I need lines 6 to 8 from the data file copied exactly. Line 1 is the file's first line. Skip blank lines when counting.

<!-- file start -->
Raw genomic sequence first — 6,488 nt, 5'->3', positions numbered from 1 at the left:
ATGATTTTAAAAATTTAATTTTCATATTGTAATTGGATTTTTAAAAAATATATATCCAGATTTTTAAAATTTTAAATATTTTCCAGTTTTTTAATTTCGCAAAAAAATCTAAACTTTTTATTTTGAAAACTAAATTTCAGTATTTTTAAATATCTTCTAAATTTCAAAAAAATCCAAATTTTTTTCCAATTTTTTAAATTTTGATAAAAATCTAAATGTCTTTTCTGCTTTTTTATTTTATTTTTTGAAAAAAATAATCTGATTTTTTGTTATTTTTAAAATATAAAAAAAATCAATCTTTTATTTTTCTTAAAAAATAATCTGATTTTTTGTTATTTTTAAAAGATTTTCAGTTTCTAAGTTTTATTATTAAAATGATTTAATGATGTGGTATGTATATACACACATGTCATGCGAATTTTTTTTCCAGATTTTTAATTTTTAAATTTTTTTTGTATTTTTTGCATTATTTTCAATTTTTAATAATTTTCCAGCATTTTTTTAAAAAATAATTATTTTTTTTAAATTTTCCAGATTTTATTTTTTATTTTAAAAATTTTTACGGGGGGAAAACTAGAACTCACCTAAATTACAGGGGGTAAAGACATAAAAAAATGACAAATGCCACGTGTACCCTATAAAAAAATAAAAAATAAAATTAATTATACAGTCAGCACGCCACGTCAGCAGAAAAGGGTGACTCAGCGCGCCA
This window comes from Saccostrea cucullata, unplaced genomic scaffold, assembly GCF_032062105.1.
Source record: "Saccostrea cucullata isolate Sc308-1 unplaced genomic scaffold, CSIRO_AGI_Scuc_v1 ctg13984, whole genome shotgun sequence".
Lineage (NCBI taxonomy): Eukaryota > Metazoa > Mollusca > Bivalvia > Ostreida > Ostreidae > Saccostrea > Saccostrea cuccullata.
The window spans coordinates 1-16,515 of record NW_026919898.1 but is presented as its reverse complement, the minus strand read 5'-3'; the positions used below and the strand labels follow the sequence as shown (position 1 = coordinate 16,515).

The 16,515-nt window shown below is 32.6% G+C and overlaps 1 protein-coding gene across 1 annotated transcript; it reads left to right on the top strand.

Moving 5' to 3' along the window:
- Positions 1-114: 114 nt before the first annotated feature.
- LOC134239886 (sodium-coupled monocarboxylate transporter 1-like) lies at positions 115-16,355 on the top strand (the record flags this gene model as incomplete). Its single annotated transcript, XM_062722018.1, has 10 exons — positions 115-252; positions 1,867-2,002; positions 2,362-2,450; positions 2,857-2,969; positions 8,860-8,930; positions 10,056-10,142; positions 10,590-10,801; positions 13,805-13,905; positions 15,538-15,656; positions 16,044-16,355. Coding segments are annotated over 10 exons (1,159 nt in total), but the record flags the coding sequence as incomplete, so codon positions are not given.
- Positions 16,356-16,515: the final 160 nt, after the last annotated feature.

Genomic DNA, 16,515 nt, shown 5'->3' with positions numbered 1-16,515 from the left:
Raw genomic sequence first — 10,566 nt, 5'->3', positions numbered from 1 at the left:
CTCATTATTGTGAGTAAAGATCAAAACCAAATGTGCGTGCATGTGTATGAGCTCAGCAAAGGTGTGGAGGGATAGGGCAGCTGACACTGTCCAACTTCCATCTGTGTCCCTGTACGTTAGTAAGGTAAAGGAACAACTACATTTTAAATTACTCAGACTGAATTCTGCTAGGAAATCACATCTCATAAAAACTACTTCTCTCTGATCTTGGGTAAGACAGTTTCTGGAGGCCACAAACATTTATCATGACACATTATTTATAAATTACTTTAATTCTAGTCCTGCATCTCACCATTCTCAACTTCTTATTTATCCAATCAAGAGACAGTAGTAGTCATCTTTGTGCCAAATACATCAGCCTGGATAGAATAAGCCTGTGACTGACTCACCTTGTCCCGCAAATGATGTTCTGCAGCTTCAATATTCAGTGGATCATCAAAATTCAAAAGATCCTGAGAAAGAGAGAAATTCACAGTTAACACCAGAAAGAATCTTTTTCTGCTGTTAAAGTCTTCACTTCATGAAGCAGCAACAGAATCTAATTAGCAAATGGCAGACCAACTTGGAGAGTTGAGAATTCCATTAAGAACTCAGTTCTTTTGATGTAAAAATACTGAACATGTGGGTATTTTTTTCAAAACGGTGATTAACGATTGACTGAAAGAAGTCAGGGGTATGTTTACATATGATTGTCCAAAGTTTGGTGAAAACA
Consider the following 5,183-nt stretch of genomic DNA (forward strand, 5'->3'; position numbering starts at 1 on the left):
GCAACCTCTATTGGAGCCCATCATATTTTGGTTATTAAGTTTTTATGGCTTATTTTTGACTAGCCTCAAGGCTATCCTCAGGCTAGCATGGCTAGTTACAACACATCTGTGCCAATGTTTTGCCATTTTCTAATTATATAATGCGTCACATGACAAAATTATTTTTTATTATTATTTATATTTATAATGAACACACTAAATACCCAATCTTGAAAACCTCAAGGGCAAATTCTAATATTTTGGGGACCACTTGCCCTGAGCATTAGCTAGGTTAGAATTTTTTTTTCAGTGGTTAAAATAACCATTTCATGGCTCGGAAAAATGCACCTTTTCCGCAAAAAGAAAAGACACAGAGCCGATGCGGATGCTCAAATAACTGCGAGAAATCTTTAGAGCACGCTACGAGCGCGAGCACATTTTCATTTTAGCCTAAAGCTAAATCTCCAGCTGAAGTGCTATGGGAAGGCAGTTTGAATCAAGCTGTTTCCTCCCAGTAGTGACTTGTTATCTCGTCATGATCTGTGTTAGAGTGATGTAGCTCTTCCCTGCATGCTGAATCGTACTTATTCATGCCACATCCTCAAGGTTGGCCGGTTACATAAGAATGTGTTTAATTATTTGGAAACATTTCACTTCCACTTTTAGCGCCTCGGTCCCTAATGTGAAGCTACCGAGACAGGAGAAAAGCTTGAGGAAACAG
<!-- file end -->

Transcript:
The window spans coordinates 1-16,515 of record NW_026919898.1 but is presented as its reverse complement, the minus strand read 5'-3'; the positions used below and the strand labels follow the sequence as shown (position 1 = coordinate 16,515).

The 16,515-nt window shown below is 32.6% G+C and overlaps 1 protein-coding gene across 1 annotated transcript; it reads left to right on the top strand.

Moving 5' to 3' along the window: